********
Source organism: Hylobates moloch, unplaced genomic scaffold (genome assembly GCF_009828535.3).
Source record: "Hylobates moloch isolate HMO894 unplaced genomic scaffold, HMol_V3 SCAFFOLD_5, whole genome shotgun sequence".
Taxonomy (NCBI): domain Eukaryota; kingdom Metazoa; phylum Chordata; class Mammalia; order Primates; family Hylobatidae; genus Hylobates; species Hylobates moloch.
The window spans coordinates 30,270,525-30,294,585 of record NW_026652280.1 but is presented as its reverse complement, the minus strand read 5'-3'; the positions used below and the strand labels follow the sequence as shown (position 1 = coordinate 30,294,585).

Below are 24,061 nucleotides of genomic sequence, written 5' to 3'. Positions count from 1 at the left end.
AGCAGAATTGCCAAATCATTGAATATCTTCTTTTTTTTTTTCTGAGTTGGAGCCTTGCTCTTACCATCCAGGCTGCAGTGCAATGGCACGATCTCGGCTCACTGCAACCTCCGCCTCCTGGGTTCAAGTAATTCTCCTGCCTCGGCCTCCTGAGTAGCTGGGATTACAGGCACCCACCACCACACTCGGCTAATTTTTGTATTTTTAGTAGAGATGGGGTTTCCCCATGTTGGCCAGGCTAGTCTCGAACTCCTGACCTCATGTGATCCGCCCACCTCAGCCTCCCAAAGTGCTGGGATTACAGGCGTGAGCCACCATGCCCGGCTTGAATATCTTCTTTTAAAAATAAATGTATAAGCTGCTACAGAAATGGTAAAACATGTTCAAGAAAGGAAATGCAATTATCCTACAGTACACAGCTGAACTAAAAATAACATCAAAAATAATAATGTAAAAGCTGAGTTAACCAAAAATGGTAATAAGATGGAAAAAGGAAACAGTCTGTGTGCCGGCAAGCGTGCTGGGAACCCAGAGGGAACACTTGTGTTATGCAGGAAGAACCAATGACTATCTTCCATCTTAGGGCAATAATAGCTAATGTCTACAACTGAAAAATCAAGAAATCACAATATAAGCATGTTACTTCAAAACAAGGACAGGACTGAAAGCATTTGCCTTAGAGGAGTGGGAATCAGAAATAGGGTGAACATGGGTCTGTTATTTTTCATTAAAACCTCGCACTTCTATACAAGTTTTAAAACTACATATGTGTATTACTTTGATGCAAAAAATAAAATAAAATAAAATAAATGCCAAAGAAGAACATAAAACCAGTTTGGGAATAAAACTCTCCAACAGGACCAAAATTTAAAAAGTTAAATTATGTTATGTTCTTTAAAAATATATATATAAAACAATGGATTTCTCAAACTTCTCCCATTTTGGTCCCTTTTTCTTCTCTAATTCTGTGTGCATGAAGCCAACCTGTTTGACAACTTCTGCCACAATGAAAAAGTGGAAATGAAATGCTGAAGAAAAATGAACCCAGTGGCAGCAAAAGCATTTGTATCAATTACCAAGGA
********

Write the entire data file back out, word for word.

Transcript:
Source organism: Hylobates moloch, unplaced genomic scaffold (genome assembly GCF_009828535.3).
Source record: "Hylobates moloch isolate HMO894 unplaced genomic scaffold, HMol_V3 SCAFFOLD_5, whole genome shotgun sequence".
Taxonomy (NCBI): domain Eukaryota; kingdom Metazoa; phylum Chordata; class Mammalia; order Primates; family Hylobatidae; genus Hylobates; species Hylobates moloch.
The window spans coordinates 30,270,525-30,294,585 of record NW_026652280.1 but is presented as its reverse complement, the minus strand read 5'-3'; the positions used below and the strand labels follow the sequence as shown (position 1 = coordinate 30,294,585).

Below are 24,061 nucleotides of genomic sequence, written 5' to 3'. Positions count from 1 at the left end.
AGCAGAATTGCCAAATCATTGAATATCTTCTTTTTTTTTTTCTGAGTTGGAGCCTTGCTCTTACCATCCAGGCTGCAGTGCAATGGCACGATCTCGGCTCACTGCAACCTCCGCCTCCTGGGTTCAAGTAATTCTCCTGCCTCGGCCTCCTGAGTAGCTGGGATTACAGGCACCCACCACCACACTCGGCTAATTTTTGTATTTTTAGTAGAGATGGGGTTTCCCCATGTTGGCCAGGCTAGTCTCGAACTCCTGACCTCATGTGATCCGCCCACCTCAGCCTCCCAAAGTGCTGGGATTACAGGCGTGAGCCACCATGCCCGGCTTGAATATCTTCTTTTAAAAATAAATGTATAAGCTGCTACAGAAATGGTAAAACATGTTCAAGAAAGGAAATGCAATTATCCTACAGTACACAGCTGAACTAAAAATAACATCAAAAATAATAATGTAAAAGCTGAGTTAACCAAAAATGGTAATAAGATGGAAAAAGGAAACAGTCTGTGTGCCGGCAAGCGTGCTGGGAACCCAGAGGGAACACTTGTGTTATGCAGGAAGAACCAATGACTATCTTCCATCTTAGGGCAATAATAGCTAATGTCTACAACTGAAAAATCAAGAAATCACAATATAAGCATGTTACTTCAAAACAAGGACAGGACTGAAAGCATTTGCCTTAGAGGAGTGGGAATCAGAAATAGGGTGAACATGGGTCTGTTATTTTTCATTAAAACCTCGCACTTCTATACAAGTTTTAAAACTACATATGTGTATTACTTTGATGCAAAAAATAAAATAAAATAAAATAAATGCCAAAGAAGAACATAAAACCAGTTTGGGAATAAAACTCTCCAACAGGACCAAAATTTAAAAAGTTAAATTATGTTATGTTCTTTAAAAATATATATATAAAACAATGGATTTCTCAAACTTCTCCCATTTTGGTCCCTTTTTCTTCTCTAATTCTGTGTGCATGAAGCCAACCTGTTTGACAACTTCTGCCACAATGAAAAAGTGGAAATGAAATGCTGAAGAAAAATGAACCCAGTGGCAGCAAAAGCATTTGTATCAATTACCAAGGA